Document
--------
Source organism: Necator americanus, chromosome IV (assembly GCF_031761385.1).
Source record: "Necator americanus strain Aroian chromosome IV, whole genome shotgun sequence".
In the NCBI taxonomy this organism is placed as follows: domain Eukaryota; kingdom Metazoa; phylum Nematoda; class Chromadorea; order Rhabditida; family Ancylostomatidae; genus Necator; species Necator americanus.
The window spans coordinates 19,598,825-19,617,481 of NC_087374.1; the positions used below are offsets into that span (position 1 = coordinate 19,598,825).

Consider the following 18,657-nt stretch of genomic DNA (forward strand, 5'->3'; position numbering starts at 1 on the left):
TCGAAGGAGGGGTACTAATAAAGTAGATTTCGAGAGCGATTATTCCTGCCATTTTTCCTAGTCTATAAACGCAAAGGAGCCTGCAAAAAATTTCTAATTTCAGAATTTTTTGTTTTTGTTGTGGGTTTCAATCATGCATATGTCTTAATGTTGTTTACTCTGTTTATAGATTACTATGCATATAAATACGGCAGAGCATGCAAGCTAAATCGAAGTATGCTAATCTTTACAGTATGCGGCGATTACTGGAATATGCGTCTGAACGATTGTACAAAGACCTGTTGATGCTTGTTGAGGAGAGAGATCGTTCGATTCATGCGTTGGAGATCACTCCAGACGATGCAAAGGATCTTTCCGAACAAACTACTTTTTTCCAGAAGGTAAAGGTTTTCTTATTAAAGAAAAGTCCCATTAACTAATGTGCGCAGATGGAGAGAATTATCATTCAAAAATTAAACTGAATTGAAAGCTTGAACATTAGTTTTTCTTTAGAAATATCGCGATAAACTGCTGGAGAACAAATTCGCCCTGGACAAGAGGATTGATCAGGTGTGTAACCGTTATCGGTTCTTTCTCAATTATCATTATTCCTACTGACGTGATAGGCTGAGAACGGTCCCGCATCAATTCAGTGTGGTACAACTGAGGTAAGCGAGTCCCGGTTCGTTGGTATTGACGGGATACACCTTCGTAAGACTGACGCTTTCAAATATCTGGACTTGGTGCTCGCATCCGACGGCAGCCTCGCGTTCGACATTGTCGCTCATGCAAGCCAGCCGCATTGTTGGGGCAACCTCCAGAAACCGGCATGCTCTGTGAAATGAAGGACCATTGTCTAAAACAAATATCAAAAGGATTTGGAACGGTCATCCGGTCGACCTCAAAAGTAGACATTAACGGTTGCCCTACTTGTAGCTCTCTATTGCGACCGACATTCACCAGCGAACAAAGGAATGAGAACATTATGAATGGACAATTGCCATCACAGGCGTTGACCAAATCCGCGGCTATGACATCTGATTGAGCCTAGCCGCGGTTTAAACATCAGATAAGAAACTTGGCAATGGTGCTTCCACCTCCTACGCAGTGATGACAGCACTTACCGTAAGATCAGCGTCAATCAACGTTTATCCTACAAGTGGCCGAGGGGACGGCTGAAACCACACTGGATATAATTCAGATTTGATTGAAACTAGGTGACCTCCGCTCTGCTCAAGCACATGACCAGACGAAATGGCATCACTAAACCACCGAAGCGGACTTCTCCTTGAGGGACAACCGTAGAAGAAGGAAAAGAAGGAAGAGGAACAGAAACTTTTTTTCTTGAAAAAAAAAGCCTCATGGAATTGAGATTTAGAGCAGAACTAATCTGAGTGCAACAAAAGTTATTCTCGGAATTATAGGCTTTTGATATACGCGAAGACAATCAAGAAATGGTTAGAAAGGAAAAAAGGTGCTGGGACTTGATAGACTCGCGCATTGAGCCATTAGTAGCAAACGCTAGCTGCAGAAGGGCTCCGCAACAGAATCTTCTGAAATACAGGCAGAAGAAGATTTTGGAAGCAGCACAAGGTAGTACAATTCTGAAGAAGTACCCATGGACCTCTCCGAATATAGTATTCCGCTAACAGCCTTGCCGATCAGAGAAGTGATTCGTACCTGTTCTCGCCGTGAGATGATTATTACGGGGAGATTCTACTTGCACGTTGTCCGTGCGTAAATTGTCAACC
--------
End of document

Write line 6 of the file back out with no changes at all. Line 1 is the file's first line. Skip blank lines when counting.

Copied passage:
TCGAAGGAGGGGTACTAATAAAGTAGATTTCGAGAGCGATTATTCCTGCCATTTTTCCTAGTCTATAAACGCAAAGGAGCCTGCAAAAAATTTCTAATTTCAGAATTTTTTGTTTTTGTTGTGGGTTTCAATCATGCATATGTCTTAATGTTGTTTACTCTGTTTATAGATTACTATGCATATAAATACGGCAGAGCATGCAAGCTAAATCGAAGTATGCTAATCTTTACAGTATGCGGCGATTACTGGAATATGCGTCTGAACGATTGTACAAAGACCTGTTGATGCTTGTTGAGGAGAGAGATCGTTCGATTCATGCGTTGGAGATCACTCCAGACGATGCAAAGGATCTTTCCGAACAAACTACTTTTTTCCAGAAGGTAAAGGTTTTCTTATTAAAGAAAAGTCCCATTAACTAATGTGCGCAGATGGAGAGAATTATCATTCAAAAATTAAACTGAATTGAAAGCTTGAACATTAGTTTTTCTTTAGAAATATCGCGATAAACTGCTGGAGAACAAATTCGCCCTGGACAAGAGGATTGATCAGGTGTGTAACCGTTATCGGTTCTTTCTCAATTATCATTATTCCTACTGACGTGATAGGCTGAGAACGGTCCCGCATCAATTCAGTGTGGTACAACTGAGGTAAGCGAGTCCCGGTTCGTTGGTATTGACGGGATACACCTTCGTAAGACTGACGCTTTCAAATATCTGGACTTGGTGCTCGCATCCGACGGCAGCCTCGCGTTCGACATTGTCGCTCATGCAAGCCAGCCGCATTGTTGGGGCAACCTCCAGAAACCGGCATGCTCTGTGAAATGAAGGACCATTGTCTAAAACAAATATCAAAAGGATTTGGAACGGTCATCCGGTCGACCTCAAAAGTAGACATTAACGGTTGCCCTACTTGTAGCTCTCTATTGCGACCGACATTCACCAGCGAACAAAGGAATGAGAACATTATGAATGGACAATTGCCATCACAGGCGTTGACCAAATCCGCGGCTATGACATCTGATTGAGCCTAGCCGCGGTTTAAACATCAGATAAGAAACTTGGCAATGGTGCTTCCACCTCCTACGCAGTGATGACAGCACTTACCGTAAGATCAGCGTCAATCAACGTTTATCCTACAAGTGGCCGAGGGGACGGCTGAAACCACACTGGATATAATTCAGATTTGATTGAAACTAGGTGACCTCCGCTCTGCTCAAGCACATGACCAGACGAAATGGCATCACTAAACCACCGAAGCGGACTTCTCCTTGAGGGACAACCGTAGAAGAAGGAAAAGAAGGAAGAGGAACAGAAACTTTTTTTCTTGAAAAAAAAAGCCTCATGGAATTGAGATTTAGAGCAGAACTAATCTGAGTGCAACAAAAGTTATTCTCGGAATTATAGGCTTTTGATATACGCGAAGACAATCAAGAAATGGTTAGAAAGGAAAAAAGGTGCTGGGACTTGATAGACTCGCGCATTGAGCCATTAGTAGCAAACGCTAGCTGCAGAAGGGCTCCGCAACAGAATCTTCTGAAATACAGGCAGAAGAAGATTTTGGAAGCAGCACAAGGTAGTACAATTCTGAAGAAGTACCCATGGACCTCTCCGAATATAGTATTCCGCTAACAGCCTTGCCGATCAGAGAAGTGATTCGTACCTGTTCTCGCCGTGAGATGATTATTACGGGGAGATTCTACTTGCACGTTGTCCGTGCGTAAATTGTCAACC